Every remote position is different. Not just in the work that the employee is expected to handle, but in the way that the overarching communication and feedback processes are handled. How do your remote teams communicate? Do they work in a bubble? Will they be required to attend a daily video conference? Does the team chat in Slack all day? Be honest about what the position will be like and help the candidates get an idea of what working for your company will be like.
Screen and Evaluate for Remote Viability
Having faith in what a candidate says about the viability of them working remotely is one thing, but actually having those qualities in spades is another. Successful remote teams are disciplined. They are self-motivated, and don’t need a boss constantly looking over their shoulder to ensure that the work is getting done. They are responsible for scheduling and structuring their work days. They also must be able to proactively communicate for the hire to be a successful one.
Use the application process to screen for these abilities. Assign small projects to see how they go about completing them. See how proactively they communicate throughout the process. Keep an eye on how much they know about your company going into interviews to determine if they have done a lot of independent research before going in. Do they consistently reach out to find out what the next step is?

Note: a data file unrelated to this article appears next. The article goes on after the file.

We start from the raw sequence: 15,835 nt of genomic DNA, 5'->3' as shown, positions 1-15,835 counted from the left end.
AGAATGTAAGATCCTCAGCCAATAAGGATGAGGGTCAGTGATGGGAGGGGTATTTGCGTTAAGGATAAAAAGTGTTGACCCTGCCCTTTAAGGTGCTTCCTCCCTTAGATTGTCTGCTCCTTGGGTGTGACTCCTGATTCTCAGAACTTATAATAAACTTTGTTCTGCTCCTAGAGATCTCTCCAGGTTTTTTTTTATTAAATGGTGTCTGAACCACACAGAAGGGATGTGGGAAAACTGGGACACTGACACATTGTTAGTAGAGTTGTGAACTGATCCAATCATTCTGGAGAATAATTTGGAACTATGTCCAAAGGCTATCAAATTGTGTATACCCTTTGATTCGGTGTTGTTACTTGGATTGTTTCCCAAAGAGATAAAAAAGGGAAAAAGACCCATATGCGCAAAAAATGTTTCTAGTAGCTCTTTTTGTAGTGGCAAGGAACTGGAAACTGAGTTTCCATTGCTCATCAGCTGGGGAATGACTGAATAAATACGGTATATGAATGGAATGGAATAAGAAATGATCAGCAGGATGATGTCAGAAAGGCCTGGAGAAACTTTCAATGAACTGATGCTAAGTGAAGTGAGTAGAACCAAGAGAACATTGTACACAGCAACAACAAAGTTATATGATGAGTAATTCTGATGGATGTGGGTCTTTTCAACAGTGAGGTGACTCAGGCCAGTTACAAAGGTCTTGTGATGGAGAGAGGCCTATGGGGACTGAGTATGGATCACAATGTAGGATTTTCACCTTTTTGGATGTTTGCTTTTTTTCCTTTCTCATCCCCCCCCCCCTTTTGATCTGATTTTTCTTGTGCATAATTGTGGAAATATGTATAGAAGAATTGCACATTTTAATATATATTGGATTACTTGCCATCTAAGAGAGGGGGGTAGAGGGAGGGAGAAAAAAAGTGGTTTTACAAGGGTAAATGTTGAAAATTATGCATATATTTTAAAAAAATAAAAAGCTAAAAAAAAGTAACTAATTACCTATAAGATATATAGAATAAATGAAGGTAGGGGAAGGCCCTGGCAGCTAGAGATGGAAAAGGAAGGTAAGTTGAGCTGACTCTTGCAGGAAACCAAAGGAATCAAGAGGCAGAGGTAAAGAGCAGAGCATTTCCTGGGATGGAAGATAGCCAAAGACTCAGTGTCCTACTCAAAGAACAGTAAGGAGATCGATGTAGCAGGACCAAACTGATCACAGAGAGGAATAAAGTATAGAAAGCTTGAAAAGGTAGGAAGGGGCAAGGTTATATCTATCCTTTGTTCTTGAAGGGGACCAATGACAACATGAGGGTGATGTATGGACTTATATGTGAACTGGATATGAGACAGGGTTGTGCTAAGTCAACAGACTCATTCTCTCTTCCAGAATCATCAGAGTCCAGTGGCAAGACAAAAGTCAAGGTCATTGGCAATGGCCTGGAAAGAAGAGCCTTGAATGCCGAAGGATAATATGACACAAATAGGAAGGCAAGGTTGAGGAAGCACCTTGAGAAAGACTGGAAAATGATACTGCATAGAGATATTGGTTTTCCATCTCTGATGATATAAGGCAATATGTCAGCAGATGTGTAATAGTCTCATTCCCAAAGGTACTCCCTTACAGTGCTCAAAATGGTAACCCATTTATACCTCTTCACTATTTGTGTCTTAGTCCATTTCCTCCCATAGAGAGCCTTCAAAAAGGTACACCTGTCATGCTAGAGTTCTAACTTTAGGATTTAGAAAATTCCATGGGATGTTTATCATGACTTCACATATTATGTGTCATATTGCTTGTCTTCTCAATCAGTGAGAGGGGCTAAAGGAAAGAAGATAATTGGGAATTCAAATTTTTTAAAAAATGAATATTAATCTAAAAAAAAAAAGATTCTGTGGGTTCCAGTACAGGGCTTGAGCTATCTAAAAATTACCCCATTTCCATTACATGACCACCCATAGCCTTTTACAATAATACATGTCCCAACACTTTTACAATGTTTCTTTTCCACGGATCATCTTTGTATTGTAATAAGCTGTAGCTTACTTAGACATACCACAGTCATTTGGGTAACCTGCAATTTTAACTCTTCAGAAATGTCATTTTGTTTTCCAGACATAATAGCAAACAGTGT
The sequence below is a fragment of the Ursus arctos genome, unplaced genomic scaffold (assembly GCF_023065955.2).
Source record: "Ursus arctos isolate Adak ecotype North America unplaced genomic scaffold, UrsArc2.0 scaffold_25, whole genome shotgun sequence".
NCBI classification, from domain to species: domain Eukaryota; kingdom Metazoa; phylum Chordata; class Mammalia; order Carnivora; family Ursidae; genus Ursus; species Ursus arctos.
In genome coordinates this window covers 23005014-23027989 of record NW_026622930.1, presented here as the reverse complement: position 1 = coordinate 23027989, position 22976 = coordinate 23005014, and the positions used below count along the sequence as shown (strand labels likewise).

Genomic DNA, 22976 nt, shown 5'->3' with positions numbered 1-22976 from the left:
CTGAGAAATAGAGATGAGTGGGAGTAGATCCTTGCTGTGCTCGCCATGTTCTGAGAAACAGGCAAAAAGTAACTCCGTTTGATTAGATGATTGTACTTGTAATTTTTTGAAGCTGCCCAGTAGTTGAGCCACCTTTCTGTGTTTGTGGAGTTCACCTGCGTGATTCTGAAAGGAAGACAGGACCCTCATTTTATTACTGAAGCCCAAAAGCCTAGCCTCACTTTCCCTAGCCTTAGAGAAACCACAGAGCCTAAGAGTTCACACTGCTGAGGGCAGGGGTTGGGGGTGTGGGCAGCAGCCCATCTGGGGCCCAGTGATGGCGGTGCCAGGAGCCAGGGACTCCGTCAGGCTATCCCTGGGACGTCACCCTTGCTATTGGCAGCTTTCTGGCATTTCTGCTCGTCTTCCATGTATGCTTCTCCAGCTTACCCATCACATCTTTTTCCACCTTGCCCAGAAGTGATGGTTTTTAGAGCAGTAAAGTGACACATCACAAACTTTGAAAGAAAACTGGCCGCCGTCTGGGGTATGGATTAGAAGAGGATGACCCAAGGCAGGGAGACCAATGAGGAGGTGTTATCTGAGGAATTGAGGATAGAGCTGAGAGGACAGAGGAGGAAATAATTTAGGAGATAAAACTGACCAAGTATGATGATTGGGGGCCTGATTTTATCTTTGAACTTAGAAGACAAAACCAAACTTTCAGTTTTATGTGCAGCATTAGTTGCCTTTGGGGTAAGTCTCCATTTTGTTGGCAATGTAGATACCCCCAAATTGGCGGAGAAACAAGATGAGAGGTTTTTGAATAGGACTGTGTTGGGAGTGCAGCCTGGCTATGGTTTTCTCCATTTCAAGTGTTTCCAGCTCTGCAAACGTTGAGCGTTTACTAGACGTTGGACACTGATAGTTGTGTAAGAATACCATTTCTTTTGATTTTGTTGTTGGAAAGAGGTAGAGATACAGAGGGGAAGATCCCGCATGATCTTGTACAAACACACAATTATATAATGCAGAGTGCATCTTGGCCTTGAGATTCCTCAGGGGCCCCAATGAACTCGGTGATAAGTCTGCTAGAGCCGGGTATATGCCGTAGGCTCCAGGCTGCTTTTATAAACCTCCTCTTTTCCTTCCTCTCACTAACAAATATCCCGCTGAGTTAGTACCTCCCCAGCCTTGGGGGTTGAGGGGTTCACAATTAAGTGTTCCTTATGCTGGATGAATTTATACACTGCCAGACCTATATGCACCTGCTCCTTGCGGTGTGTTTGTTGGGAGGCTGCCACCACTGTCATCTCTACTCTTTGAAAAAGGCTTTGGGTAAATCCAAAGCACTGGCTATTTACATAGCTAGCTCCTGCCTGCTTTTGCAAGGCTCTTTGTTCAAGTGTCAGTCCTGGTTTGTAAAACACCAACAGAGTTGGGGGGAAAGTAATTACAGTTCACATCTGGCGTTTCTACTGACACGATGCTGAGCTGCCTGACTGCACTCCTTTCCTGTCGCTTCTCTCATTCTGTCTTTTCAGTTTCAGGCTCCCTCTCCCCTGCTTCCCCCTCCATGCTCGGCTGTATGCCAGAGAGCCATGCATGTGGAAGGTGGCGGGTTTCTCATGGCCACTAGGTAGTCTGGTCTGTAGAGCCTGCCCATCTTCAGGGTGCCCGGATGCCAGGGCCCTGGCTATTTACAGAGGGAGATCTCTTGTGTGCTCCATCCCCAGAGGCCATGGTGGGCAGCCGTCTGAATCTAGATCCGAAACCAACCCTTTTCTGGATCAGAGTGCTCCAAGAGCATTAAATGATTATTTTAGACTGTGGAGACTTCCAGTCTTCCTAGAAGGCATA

Great remote employees take charge of processes and situations and get things handled on their own.
Start Small with Test Projects
You don’t have to hire a remote employee to a full-time position right away. In many cases, it might be a smart idea to start with some initial contracted projects before making the long-term commitment. Sign a contract, and let them handle some of their responsibilities or projects for a week or two. If things go well, then you can begin to sort out bringing them on-board full time. If they don’t, then you have just saved yourself a huge headache down the road.
You’ll find that some people rise to these small challenges, while other candidates will completely fall flat on their face. Sometimes you’ll find that candidates that you don’t fully expect to do well actually end up knocking it out of the park. What I’m saying is that sometimes it’s hard to know how these things will turn out and you shouldn’t always judge a book by its cover.
Offer Support and Remote-Specific Benefits
You may be able to head off potential issues by providing the resources and support that candidates need to get over hurdles. If a candidate thinks that the solitary nature of remote work might wear thin on them over time, provide them with a coworking membership that allows them to get out of the house and around other people. If they worry they might feel left out of the company culture, be proactive in inviting them to your office or attending events — even if you have to buy their plane ticket. Go out of your way to make remote workers feel included and you’ll greatly increase your chances of making a successful hire.